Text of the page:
Scottish, b. 1967
Pictorial Allusions, Reused Blocks: Kabukicho
(Honga dori: Honga Dori: Kabukicho)
the series title, Honga Dori, in silver kanji at top of right sheet (incorporated into pink neon street sign) and the print title in red kanji, Kabukicho (incorporated into yellow sign at top right, and the ichiban-gai gate) signed in kanji, Bin-ni, on lower left followed by red artist's seal, Binnie, and silver seal on lower right, Binnie signed in pencil at bottom of right sheet, Paul Binnie, from an edition of 100, 2020
obaiban tate-e diptych 16 1/2 by 20 3/4 in., 42 by 52.7 cm
This diptych merges images from the past and present, combined together to create one striking piece. On the left two young contemporary women, in casual street clothes, stand amongst a bustling scene in the heart of Tokyo's entertainment district. With cellphone in hand ready to capture the moment they look coyly over to the right, intrigued by the two muted figures from the past who appear before them. With their traditional attire and mannerisms, the ghostly pair seem to be absorbed in the tasks they were performing from their 18th century Edo existence.
The two Edoites were created using antique reproduction wood blocks from a design originally by Toshusai Sharaku (fl. 1794-1795) depicting the kabuki actors Matsumoto Koshiro IV (fl. ca. 1780-1802) and Nakayama Tomisaburo I (ca. 1760-1818). The Sharaku signature is incorporated into the pink sign on the edge of the right sheet. In order to bring to mind traditional ukiyo-e prints of the past, the actors were printed with a neutral palette of colors representative of ones that were used in 18th century printmaking.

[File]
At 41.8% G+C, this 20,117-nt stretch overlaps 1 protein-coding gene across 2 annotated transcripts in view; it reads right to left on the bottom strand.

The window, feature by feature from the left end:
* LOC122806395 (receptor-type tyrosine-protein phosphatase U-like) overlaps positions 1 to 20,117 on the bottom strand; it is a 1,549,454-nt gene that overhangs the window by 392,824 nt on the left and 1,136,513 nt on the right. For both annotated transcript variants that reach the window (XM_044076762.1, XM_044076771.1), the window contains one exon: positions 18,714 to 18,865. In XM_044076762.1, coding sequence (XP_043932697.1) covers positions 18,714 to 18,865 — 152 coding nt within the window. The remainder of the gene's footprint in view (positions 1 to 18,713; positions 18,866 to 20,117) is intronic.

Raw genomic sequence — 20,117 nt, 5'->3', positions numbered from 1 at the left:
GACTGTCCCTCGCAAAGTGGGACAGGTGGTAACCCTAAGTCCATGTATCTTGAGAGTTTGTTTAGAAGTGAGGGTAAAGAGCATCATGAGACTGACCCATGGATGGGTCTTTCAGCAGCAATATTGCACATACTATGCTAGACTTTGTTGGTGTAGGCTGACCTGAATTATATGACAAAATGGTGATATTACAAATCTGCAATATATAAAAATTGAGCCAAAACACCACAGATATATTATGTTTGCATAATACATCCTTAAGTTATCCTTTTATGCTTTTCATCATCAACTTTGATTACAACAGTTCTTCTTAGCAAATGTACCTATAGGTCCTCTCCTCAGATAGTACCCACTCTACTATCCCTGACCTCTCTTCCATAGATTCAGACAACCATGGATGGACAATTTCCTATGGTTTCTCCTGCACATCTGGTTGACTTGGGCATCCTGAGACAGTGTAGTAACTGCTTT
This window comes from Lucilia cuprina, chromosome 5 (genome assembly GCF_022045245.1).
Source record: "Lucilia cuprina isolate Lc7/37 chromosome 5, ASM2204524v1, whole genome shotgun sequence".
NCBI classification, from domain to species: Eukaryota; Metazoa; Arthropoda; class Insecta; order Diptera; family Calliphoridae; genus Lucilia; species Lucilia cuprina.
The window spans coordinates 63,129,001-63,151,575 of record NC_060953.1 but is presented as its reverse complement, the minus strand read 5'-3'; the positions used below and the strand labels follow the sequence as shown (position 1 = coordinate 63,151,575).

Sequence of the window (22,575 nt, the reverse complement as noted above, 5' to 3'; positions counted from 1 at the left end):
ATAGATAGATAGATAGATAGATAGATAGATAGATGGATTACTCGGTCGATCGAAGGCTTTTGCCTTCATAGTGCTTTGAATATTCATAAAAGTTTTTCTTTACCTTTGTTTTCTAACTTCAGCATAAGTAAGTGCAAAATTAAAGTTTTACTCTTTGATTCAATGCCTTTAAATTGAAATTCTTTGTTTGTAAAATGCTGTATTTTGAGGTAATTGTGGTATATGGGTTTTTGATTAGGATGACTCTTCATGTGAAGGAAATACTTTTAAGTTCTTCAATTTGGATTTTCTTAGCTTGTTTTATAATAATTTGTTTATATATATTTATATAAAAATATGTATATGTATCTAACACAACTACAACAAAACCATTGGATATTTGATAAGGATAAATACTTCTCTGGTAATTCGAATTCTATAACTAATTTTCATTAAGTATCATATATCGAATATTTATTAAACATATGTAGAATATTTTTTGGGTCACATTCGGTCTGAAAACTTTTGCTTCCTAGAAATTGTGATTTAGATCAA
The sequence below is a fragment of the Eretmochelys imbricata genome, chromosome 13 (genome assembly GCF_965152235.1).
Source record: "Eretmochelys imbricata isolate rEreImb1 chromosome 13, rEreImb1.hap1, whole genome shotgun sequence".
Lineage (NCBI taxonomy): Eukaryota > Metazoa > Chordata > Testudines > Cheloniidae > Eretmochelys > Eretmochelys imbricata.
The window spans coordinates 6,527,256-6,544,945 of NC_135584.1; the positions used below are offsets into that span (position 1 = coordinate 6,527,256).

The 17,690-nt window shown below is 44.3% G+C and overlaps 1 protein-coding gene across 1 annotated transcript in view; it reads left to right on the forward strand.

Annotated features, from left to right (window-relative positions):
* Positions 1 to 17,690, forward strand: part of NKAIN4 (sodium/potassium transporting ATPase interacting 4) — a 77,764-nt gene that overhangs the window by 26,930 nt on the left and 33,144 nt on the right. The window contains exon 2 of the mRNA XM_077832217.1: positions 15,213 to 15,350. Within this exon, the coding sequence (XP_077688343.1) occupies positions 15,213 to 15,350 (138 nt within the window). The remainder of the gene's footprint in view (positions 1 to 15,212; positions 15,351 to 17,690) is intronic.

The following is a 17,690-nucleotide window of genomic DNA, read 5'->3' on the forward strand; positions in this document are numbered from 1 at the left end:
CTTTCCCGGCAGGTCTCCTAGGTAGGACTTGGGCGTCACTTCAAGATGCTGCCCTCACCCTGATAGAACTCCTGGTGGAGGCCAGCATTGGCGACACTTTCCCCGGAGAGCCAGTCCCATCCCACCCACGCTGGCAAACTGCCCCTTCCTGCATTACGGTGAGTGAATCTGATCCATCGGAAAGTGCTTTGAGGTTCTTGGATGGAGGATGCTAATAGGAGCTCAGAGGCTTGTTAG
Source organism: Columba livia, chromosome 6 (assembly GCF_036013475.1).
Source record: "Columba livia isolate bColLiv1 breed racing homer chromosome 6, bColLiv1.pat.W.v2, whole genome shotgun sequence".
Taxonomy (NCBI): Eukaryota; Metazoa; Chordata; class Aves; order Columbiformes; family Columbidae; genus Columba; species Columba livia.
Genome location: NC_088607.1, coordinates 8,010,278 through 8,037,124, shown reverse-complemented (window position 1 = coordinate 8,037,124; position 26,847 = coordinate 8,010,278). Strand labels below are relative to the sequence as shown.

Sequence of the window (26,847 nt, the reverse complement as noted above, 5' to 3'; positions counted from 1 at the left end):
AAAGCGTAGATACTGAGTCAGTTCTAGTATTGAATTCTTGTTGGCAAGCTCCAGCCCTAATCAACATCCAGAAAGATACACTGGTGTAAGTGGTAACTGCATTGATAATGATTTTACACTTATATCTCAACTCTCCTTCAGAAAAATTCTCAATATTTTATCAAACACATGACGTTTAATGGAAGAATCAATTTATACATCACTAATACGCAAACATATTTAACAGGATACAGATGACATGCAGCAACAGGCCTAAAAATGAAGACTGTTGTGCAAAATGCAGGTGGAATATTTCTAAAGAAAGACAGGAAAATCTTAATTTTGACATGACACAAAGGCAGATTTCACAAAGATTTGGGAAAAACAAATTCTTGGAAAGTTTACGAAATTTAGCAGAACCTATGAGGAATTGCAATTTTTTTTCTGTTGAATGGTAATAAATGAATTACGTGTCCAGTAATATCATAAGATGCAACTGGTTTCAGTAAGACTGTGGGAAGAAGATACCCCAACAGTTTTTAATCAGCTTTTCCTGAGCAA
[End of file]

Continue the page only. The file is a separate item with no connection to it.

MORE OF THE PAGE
The brightly lit and colorful city scene that surrounds the actors is Binnie's own design. The neighborhood depicted is Kabukicho, an area in Shinjuko, Tokyo, which was developed in the post-war period from the burned-out rubble of the city. It was named for an expected kabuki theater as its center point, which for various reasons was never built. Nevertheless, the name Kabukicho stuck, and today the district teems with energy from diverse entertainments offered by numerous bars, restaurants, karaoke rooms, love hotels, and hostess clubs. The observers in the crowd are drawn from real people, and in classic ukiyo-e fashion, the artist incorporated word games into the signs above. Kabukicho, the print title, and Honga Dori, the series title, appear along the phrase 'cho beri kabuki' (it's really very kabuki) on the right sheet. The left sheet poses a question with the answer; 'Ukiyo-e? ukie yo!' (Is it ukiyo-e? It's a perspective picture [uki-e] in fact!)
Scholten Japanese Art is open Monday - Friday, and some Saturdays by appointment only
Contact Katherine Martin at
(212) 585-0474 or email
to schedule a visit between 11am and 4pm preferably for no more than two individuals at a time.
Visitors are asked to wear face masks and practice social distancing at their discretion.
site last updated
September 16, 2021
Scholten Japanese Art
145 West 58th Street, suite 6D
New York, New York 10019
ph: (212) 585-0474
fx: (212) 585-0475
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